Although the banning of letting fees brought a collective cheer among the tenant group, there was a lurking worry that the rent would shoulder the brunt. Well, turns out the fear was founded and sooner than everyone expected.

On the 1st of June this year, tenants can no longer be charged with admin fees like credit checks, tenancy renewal fees, and referencing fees. To make up for this loss of income, letting agents forewarned an increase in rental fees.

Little Transparencey
Guardian Money discloses that not long after the ban was imposed, a prominent letting agent has sent a letter advising his member landlords to raise their rent by £20 a month in order to counterbalance their expenses and avoid losses. One landlord however countermands that such an act is “not in the spirit of the law” and declares to hold out against the plan to raise the rent. Furthermore, this landlord states that “there is little transparency on how much letting agents actually pay for credit checks, referencing, etc.” and would rather shoulder the cost for the charges.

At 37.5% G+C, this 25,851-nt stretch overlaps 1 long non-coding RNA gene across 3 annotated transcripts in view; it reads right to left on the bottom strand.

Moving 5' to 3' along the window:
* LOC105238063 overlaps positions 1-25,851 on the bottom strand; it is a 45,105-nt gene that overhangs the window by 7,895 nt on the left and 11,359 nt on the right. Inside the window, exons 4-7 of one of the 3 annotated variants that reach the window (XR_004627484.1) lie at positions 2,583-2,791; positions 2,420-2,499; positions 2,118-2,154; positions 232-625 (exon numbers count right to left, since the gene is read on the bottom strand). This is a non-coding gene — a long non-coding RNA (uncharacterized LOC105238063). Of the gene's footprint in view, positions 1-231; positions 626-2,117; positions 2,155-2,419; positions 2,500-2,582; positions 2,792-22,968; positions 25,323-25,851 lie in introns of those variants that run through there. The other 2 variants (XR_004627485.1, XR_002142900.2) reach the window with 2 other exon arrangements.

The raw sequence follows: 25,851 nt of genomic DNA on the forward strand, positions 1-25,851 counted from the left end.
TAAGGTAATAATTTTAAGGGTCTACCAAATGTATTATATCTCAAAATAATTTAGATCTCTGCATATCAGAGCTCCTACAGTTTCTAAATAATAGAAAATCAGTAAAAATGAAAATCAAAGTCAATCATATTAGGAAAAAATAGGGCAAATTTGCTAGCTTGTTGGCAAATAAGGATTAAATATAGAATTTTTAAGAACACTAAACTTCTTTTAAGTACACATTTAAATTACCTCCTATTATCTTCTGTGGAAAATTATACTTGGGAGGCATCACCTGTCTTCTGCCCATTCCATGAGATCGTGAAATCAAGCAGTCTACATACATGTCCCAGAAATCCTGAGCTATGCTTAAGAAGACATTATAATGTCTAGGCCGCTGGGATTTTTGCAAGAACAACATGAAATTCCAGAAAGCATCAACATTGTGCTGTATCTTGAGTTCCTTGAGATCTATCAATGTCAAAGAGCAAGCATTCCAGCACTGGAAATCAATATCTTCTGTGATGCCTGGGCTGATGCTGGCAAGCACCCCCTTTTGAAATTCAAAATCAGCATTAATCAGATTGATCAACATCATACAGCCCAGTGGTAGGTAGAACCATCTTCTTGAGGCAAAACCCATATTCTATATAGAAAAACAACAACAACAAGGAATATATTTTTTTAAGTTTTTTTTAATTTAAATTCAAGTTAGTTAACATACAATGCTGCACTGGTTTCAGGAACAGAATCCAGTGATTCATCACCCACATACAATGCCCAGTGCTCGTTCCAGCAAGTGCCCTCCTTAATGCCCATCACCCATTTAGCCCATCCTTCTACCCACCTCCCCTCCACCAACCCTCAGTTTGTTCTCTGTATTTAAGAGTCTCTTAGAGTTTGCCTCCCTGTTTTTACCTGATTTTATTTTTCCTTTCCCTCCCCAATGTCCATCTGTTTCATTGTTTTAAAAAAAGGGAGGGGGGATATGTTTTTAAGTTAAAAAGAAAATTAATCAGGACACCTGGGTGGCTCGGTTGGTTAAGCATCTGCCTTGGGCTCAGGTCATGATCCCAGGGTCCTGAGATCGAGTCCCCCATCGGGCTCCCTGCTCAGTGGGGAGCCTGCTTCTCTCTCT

In the letter, if the agent is “to continue to fully reference and credit check prospective new tenants” if and when the property becomes available, then “an additional admin charge of £200 plus VAT known as a ‘tenancy set-up fee’ will be levied” on the landlord on top of the existing letting fees and extra charges to manage the let. The agent goes further to say that “We are very aware this is a cost which you perhaps have not accounted for and therefore what we propose is a small increase in the monthly rental figure to absorb the effects of this charge. This means increasing your rent by £20 per month, and this is something we will do before we list the property ‘to let’.

The increase in rental fees of course is a direct consequence of the tenant fees ban and agents have warned of the effects beforehand. The £20 increase is an attempt to cover for the losses incurred by the ban, but whether or not it becomes possible remains to be seen.